– Brian
    Commented Jan 8 at 14:09
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    Brian, I think we are to assume this person is an undergraduate so saying they are already better than many graduate students is strong.
    – Dawn
    Commented Jan 8 at 14:41
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    This is a great answer. Informal rankings are very informative. It puts into perspective the tone of the rest of the letter. This is important especially if the writer is not culturally predisposed to heap on praise, which is quite common in the US. Even if the tone is reserved, but the writer notes this student was among the top 5%, then that is very useful information.
    – R1NaNo
    Commented Jan 8 at 15:19
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    @Dawn: Thanks, that makes sense. I missed that part of the context. Bad reading comprehension by me.
    – Brian
    Commented Jan 8 at 15:30
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Being from one of the Asian countries currently in the US, I hope my perspective will help. I would use plain language (not complex words and sentences) and definately use “strongly support”, “very proud to write this support letter”, “delighted to provide a reference supporting their application” or something similar to show you have strongly and positively supported the student. Besides using these languages, I suggest describing work/evidence of students that impressed you. For example, supported in research, making work efficient, talent of students that impressed you, critical thinking ability, skills, or something that impressed you to write such a compelling letter. Writing such a detailed letter with a few examples that impressed you will help without giving the impression that you are exaggerating students' abilities. I hope this helps.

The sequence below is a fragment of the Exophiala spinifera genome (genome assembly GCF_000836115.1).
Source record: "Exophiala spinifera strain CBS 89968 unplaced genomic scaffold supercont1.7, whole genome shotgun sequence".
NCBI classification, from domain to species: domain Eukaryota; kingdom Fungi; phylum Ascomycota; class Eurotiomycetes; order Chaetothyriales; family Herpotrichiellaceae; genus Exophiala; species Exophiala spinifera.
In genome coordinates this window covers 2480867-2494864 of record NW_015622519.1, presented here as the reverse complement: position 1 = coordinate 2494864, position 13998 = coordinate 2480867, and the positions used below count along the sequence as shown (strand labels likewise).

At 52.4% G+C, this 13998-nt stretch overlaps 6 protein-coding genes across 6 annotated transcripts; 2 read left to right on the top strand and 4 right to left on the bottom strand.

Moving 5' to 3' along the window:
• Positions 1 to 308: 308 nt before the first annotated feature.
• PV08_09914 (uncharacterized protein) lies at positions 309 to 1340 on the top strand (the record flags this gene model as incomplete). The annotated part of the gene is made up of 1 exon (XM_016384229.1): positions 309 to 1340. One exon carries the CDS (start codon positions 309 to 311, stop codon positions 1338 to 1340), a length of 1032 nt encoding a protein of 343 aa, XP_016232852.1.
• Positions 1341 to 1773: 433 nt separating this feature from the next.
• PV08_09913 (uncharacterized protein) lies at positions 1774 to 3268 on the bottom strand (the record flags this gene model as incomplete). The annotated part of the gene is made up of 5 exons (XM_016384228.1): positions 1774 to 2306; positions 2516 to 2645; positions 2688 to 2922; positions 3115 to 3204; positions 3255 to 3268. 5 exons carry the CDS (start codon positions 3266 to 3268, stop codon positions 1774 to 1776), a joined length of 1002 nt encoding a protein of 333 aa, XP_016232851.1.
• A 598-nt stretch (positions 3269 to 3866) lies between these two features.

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I don't have a ton of experience writing letters of recommendation but I have asked for many and seen how many are received. It is true that in the US, at least at the institutions I have attended or worked at, that an "okay" letter is often taken as a poor letter. Usually because the assumption is that the writer is being polite and is offering empty platitudes instead of outright saying the student is mediocre (or worse).

"Just" good letters (or letters that are overly conservative) usually get skimmed and the box ticked - that is they neither help nor hurt anyone.

It sounds like you want to write a great letter though. That is a bit of an art (I've worked with people who wrote great letters and others who didn't despite their best efforts). The letters I have read that have stood out usually have a couple of key aspects 1) the letter writer clearly knows the student well 2) they have concrete examples of success and/or measurable comparisons to other students 3) they are written enthusiastically.